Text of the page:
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Dispersion tailoring and soliton propagation in

silicon waveguides

Lianghong Yin, Q. Lin, and Govind P. Agrawal

Institute of Optics, University of Rochester, Rochester, New York, 14627

Received December 16, 2005; accepted January 18, 2006; posted February 8, 2006 (Doc. ID 66720)

The dispersive properties of silicon-on-insulator (SOI) waveguides are studied by using the effective-index

method. Extensive calculations indicate that an SOI waveguide can be designed to have its zero-dispersion

wavelength near 1.5 ?m with reasonable device dimensions. Numerical simulations show that soliton-like

pulse propagation is achievable in such a waveguide in the spectral region at approximately 1.55 ?m. The

concept of path-averaged solitons is used to minimize the impact of linear loss and two-photon absorption.

© 2006 Optical Society of America

OCIS codes: 250.5530, 190.5530, 230.4320, 160.4330.

Silicon-on-insulator (SOI) waveguides have attracted

considerable interest recently, as they can be used for

making inexpensive, monolithically integrated, opti-

cal devices. In particular, stimulated Raman scatter-

ing (SRS) has been used to realize optical gain in SOI

waveguides.1–3This Raman gain has been used for

fabricating active optical devices, such as optical

modulators4

and silicon

ultrashort pulses are used with an SOI device, one

can make use of the intensity dependence of the re-

fractive index, provided that the dispersive effects

are properly accounted for. However, the dispersive

properties of SOI waveguides have not been exten-

sively studied so far, although some initial work has

been done.7,8

In this Letter we consider dispersion in SOI

waveguides and show that their zero-dispersion

wavelength (ZDW) ?0typically exceeds 2 ?m. We also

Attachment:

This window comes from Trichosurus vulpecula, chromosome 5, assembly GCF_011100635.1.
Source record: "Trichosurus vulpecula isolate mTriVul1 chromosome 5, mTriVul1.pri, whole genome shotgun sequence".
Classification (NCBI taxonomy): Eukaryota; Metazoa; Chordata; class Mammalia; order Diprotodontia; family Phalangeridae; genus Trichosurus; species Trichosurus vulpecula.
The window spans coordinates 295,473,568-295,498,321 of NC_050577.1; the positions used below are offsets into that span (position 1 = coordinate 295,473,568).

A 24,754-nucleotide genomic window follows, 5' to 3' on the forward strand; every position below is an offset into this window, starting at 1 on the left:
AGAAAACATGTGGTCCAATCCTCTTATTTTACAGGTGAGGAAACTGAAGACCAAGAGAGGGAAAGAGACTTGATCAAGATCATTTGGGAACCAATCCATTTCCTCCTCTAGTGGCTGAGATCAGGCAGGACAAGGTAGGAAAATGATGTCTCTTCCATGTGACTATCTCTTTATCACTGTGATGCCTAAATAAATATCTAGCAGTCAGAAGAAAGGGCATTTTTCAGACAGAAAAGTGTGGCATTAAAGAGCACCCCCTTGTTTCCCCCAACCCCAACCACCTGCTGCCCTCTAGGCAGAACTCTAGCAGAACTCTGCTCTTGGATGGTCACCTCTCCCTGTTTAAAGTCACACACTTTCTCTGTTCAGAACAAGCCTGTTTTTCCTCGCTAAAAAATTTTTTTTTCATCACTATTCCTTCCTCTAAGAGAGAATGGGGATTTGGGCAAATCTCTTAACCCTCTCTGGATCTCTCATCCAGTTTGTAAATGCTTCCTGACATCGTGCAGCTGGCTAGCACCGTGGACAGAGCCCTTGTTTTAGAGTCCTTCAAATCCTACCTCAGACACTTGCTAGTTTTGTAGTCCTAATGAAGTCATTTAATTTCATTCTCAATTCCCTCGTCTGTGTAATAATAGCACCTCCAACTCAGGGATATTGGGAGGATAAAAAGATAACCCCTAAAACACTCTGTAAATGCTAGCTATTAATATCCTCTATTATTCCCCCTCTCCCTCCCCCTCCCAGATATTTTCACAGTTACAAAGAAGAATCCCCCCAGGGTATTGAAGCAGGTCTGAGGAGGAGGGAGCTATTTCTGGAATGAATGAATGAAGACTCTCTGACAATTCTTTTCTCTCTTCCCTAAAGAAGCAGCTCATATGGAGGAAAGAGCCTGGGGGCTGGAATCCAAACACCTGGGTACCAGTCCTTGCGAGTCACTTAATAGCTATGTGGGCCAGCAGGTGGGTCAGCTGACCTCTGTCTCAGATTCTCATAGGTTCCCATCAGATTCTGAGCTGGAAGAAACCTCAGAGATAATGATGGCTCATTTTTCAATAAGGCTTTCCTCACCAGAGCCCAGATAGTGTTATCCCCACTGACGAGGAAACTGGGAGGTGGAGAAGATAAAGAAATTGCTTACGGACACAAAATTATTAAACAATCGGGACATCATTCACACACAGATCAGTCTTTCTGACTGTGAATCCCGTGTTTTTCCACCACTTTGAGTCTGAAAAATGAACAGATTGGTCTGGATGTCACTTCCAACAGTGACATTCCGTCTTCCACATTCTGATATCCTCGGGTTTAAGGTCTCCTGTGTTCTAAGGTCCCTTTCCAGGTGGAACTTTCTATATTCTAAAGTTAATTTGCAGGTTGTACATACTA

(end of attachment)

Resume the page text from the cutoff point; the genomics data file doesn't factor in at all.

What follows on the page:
show that ?0can be shifted to below 1.5 ?m with rea-

sonable device parameters. Under such conditions,

an ultrashort pulse at 1.55 ?m should form a soliton

as it propagates in the waveguide. This possibility

may lead to new applications of SOI waveguides re-

lated to optical interconnects and high-speed optical

switching. We use a modified nonlinear Schrödinger

equation to study soliton evolution inside SOI

waveguides in the presence of linear loss and two-

photon absorption (TPA).

Our approach makes use of the effective-index

method9to obtain the dispersion relation ???? nu-

merically for the TM0and TE0waveguide modes,

where ? is the modal propagation constant at the fre-

quency ?. For our study, the three important param-

eters are the width W, the height H, and the etch

thickness h for the waveguide geometry shown as the

inset in Fig. 1; the dispersive properties should vary

considerably with these parameters. We first set W

=1.5 ?m, H=1.55 ?m, and h=0.7 ?m, the values

used in recent experiments.4–6The material disper-

sion of Si and SiO2is included using the Sellmeier

relations.8,9The modal refractive indices are deter-

mined from n ¯???=???? c/? and are plotted in Fig. 1

as a function of wavelength. The difference between

the two modal indices is related to the waveguide-

induced birefringence.

Ramanlasers.5,6

If

Dispersion to the nth order can be calculated from

???? using the relation ?n???=dn?/d?n. The wave-

length dependence of the second- and third-order dis-

persion parameters is shown in Fig. 2. The ZDW of

the TM0mode occurs near 2.1 ?m, and that of the

TE0mode near 2.3 ?m. In the wavelength region

near 1.55 ?m, ?2?0.7 ps2/m is positive (normal dis-

persion) for both modes. The third-order dispersion is

relatively small with a value of ?3?0.002 ps3/m. We